A friend sent this:
I never played Oregon Trail, but I watched enough Westerns and studied enough history that I get the gist.
Today’s day thought experiment:
The wagon train is headed west. After crossing the Mississippi, things seem to go well through the plains – but then as things start to rise toward the Rockies, the going gets tougher. There are some Native attacks, the path gets more difficult. The wagon train is still largely together, but it’s showing signs of imminent trouble.
The leadership calls a brief halt to discuss what’s going wrong and how best to address the situation. Among the concerns are the wagons themselves. There have been several broken wheels, which take time to repair, and riding in them on the rougher terrain is not quite the same as when the road was clear and flat. Someone speaks up and notes that most of the plains natives use travois, without wheels. Someone else speaks up and says, “Hey, I remember, back in New England we often used sleighs to travel around. I think I have a painting here somewhere to prove it.” The leadership votes and decides that, from this point on, the wagon train is only going to use non-wheeled means of transportation.
One guy, let’s call him Marcel the Craftsman, thinks this is silly. He decides that he’s going to keep the wheels on his wagon. The leadership and many of the other folks expel him from the wagon train, so he and a few followers go off on their own, but keep heading in the same direction, smaller, but determined.
The wagon train takes off all the wheels and starts slogging west. The tough going gets even tougher – but the leadership focuses on the good things: they haven’t had to stop in days to repair a broken wheel! It’s amazing! It’s like a new springtime has broken out!
Some people complain about the lost wheels, and the convoy gets noticeably smaller – some folks head off on their own, some folks just decide to stay where they’re at, figuring that even without moving in that direction, they’ll all eventually get to Oregon anyway. Some folks begin doubting whether there really is an Oregon, or whether it’s just some myth concocted to keep them in line. All the experts agree, though, that getting rid of the wheels was the best thing that ever happened to the wagon train, and no one is allowed to talk about how much more smoothly the journey was back when there were wheels.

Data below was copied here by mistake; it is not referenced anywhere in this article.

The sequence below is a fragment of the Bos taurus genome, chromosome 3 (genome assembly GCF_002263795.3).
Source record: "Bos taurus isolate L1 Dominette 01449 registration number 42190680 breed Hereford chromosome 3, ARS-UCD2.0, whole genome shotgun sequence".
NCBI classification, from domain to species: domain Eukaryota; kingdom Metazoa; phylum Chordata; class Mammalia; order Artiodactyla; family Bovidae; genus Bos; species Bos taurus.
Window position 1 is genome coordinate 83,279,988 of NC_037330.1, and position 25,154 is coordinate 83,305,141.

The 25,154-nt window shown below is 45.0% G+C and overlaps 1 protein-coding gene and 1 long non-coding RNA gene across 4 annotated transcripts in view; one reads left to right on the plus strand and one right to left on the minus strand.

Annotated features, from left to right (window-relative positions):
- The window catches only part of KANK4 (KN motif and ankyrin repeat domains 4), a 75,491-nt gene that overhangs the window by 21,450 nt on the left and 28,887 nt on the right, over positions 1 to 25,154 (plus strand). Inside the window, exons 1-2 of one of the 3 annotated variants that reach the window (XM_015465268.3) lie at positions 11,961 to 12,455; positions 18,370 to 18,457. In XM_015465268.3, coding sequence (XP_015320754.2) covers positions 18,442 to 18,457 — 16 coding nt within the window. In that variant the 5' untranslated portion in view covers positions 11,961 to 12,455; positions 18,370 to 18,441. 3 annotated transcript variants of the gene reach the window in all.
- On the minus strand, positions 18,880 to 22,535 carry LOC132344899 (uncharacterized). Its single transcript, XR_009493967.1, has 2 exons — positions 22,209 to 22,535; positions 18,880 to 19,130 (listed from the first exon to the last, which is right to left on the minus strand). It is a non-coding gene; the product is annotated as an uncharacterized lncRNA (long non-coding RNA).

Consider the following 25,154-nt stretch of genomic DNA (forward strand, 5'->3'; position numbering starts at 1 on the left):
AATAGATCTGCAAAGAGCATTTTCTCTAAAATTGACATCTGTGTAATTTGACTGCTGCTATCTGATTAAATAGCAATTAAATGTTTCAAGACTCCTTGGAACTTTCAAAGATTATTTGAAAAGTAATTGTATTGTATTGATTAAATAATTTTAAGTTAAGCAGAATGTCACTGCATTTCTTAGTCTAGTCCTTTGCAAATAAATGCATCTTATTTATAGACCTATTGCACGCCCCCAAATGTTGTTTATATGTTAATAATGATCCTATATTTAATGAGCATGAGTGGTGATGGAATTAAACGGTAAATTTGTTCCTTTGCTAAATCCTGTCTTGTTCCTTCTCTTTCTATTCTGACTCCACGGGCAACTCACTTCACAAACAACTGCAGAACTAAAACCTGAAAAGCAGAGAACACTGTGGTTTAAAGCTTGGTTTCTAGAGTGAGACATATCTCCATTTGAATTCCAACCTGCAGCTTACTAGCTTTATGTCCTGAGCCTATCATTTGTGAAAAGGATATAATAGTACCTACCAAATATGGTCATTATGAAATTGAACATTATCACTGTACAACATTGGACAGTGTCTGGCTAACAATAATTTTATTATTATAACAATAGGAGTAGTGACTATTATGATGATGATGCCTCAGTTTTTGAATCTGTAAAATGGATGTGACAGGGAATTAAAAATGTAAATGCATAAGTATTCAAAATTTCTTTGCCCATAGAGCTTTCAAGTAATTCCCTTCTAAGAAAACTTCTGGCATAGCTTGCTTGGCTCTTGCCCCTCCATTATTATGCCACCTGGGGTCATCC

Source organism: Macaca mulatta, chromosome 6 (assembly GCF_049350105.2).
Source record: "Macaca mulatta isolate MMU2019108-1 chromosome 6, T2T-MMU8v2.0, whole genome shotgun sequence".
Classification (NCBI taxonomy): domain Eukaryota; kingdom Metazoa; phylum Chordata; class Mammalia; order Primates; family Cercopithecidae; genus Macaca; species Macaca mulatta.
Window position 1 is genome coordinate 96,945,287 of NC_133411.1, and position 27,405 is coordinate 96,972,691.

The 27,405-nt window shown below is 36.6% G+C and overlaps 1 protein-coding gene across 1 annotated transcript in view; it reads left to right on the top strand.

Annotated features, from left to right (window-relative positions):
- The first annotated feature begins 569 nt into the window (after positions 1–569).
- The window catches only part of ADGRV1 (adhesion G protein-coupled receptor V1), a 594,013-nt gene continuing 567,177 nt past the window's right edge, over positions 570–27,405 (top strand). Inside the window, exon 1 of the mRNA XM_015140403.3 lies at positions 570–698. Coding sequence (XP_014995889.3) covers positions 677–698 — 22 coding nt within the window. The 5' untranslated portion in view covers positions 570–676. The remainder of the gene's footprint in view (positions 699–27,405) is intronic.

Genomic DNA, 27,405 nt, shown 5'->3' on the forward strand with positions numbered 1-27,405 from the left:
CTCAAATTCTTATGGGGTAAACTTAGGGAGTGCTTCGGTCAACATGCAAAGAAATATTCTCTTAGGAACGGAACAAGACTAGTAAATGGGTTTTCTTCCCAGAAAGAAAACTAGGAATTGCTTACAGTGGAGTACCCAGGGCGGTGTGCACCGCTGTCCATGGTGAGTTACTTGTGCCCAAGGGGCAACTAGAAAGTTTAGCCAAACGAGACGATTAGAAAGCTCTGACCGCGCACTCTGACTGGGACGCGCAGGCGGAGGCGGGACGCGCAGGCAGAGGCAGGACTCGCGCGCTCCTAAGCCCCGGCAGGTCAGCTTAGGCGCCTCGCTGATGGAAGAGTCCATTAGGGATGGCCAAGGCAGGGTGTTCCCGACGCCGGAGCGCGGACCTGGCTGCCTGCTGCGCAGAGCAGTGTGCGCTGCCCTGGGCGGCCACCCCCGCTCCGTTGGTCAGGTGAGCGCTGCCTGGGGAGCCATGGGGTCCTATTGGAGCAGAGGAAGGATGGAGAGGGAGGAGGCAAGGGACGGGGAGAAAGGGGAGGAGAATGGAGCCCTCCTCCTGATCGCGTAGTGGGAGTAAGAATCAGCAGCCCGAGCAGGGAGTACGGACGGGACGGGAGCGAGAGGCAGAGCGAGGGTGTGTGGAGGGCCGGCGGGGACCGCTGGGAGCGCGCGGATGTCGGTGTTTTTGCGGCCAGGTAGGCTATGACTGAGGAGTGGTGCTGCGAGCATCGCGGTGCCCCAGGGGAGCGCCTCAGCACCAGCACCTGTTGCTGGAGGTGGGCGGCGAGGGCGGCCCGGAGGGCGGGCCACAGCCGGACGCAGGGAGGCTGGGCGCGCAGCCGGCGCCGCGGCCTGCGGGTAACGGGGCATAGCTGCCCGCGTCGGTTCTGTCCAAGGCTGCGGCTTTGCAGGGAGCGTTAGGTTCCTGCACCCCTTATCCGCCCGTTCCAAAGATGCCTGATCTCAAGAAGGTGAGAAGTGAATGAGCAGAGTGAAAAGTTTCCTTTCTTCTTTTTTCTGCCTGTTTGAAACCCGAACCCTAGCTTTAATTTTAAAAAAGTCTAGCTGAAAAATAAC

But eventually, after some complaints, the leadership allows some limited use of wheels. Only on Sundays in the late afternoon. Only to appease those silly folks that just can’t get over their nostalgia for back when there were wheels. The painting of the sled in New England is copied so that everyone can see that this is how the early wagon train used to travel, and so it’s obviously better than those nasty wheels.
The road gets worse and worse. More uphill – it’s like there a whole world ranged against our little wagon train. Even without wheels, there are starting to be major problems with the wagons. They’re wearing out, looking really dated and worse for the wear. Not too many young people ride in them anymore. Some walk alongside. Most wander off, aimless, wondering whether maybe this is Oregon here and now? Many of them are picked off by bears.
At last, one of the leaders says, “Okay. I’m going to allow those who want to put wheels back on their wagons to do so, at their own discretion, but we’re going to have to all stay in the same wagon train, helping each other. Maybe there can even be some mutual enrichment. The wheels might work better in some places, and the travois better in others. We’re not at cross purposes here. We’re all trying to get to Oregon, after all.”
For awhile, thing seem to go pretty well. The wheeled carts make some significant progress, although a few of them get a little vociferous about how much better the wheeled wagons are than the travois. A new leader hears the complaints from the folks who insist on sticking with the non-wheeled wagons. He decides enough is enough! He orders most of the wheeled wagons to either take their wheels off again, or at least move over to another path, so as not to offend the travois people. He reminds them that, back when the leadership addressed the problems, in the distant foothills of the Rockies, they agreed to take the wheels off. “Travois are the only expression of the lex procedendi of this wagon train!” he exclaims.
And now the wagon train is deep in the Rockies. The road is tough. There are bears and wolves lurking, seeing weakness. There are hostile tribes ready to attack. The weather has taken a turn for the worse. It would be tough for the wagon train to navigate in the best of condition, but rather than face these problems with a united front, the members of the wagon train are engaged in backbiting and mutual criticism. Many begin to even wonder if the leadership knows where Oregon is?
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